| You may not realize it but I just tricked you into doing
| something pretty interesting! args() is a function, remainder()
| is a function, yet remainder was an argument for args(). Yes it's
| true: you can pass functions as arguments! This is a very
| powerful concept. Let's write a script to see how it works.
...
  |===============================                           |  53%
| Make sure to save your script before you type submit().
> submit()
| Sourcing your script...
| You got it right!
  |================================                          |  55%
| Let's take your new evaluate() function for a spin! Use evaluate
| to find the standard deviation of the vector c(1.4, 3.6, 7.9,
| 8.8).
> evaluate(sd,c(1.4, 3.6, 7.9,8.8))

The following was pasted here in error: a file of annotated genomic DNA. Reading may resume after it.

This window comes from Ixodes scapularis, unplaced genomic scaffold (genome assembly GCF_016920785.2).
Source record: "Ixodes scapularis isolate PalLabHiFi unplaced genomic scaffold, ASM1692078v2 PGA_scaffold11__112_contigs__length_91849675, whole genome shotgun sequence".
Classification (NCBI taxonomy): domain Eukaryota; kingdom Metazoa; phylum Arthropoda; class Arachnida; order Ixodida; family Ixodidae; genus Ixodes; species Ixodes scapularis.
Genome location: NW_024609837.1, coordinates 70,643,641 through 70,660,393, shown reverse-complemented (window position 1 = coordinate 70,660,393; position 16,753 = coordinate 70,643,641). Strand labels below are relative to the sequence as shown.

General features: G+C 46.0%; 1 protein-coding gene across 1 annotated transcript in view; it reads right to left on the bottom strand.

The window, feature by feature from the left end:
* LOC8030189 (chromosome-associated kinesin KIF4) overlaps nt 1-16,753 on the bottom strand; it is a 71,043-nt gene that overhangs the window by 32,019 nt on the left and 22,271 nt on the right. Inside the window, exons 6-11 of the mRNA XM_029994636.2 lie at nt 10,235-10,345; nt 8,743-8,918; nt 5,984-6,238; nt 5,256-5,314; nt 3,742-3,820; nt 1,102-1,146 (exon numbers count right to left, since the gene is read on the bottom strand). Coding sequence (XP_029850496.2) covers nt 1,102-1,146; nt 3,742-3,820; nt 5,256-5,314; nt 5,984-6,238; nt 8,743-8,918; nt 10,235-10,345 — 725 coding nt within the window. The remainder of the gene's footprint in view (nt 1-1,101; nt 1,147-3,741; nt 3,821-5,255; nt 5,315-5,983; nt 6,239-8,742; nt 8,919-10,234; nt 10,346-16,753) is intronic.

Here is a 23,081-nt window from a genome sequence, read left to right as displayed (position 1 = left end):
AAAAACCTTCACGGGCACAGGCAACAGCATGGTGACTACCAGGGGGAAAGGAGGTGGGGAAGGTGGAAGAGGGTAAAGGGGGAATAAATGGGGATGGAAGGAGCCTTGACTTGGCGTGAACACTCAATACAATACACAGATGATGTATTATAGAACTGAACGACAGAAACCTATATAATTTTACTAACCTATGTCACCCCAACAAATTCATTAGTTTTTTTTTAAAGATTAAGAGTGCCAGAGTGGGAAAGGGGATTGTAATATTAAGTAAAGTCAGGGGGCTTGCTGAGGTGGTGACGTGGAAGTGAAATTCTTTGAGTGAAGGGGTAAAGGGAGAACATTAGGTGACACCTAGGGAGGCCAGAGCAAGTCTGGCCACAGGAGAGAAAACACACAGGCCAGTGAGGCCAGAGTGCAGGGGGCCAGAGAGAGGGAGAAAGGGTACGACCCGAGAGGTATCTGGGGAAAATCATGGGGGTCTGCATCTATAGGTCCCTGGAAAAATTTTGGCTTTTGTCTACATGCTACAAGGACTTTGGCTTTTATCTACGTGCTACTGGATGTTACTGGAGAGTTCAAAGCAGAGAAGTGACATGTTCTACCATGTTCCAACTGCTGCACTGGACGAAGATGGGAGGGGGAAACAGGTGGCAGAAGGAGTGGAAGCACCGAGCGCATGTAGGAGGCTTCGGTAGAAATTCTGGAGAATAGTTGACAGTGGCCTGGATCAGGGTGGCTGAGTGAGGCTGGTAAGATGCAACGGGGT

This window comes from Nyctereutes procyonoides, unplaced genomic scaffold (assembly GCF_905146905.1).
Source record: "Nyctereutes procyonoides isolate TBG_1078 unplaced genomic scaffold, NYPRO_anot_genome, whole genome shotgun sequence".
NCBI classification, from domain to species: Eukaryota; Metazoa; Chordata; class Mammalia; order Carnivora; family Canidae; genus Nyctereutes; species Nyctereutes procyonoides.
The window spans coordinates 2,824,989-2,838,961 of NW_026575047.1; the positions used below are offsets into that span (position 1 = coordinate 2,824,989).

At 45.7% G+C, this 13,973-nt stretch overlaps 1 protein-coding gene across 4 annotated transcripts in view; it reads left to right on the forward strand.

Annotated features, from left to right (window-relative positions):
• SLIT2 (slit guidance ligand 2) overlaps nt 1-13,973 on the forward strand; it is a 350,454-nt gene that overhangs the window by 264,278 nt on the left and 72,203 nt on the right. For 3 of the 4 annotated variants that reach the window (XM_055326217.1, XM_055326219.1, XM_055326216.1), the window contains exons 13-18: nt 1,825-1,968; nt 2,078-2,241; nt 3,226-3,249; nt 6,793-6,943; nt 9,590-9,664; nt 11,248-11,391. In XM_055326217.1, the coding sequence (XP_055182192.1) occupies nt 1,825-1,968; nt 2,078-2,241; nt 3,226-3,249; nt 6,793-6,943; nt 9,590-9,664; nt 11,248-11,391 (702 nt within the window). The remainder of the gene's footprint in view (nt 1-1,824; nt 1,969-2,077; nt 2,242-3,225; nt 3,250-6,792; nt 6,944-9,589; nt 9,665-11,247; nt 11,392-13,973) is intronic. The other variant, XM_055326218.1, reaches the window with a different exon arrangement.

[1] 3.514138
| Great job!
  |=================================                         |  57%
| The idea of passing functions as arguments to other functions is
| an important and fundamental concept in programming.
...
  |==================================                        |  59%
| You may be surprised to learn that you can pass a function as an
| argument without first defining the passed function. Functions
| that are not named are appropriately known as anonymous
| functions.
...
  |====================================                      |  61%
| Let's use the evaluate function to explore how anonymous
| functions work. For the first argument of the evaluate function
| we're going to write a tiny function that fits on one line. In
| the second argument we'll pass some data to the tiny anonymous
| function in the first argument.
...
  |=====================================                     |  63%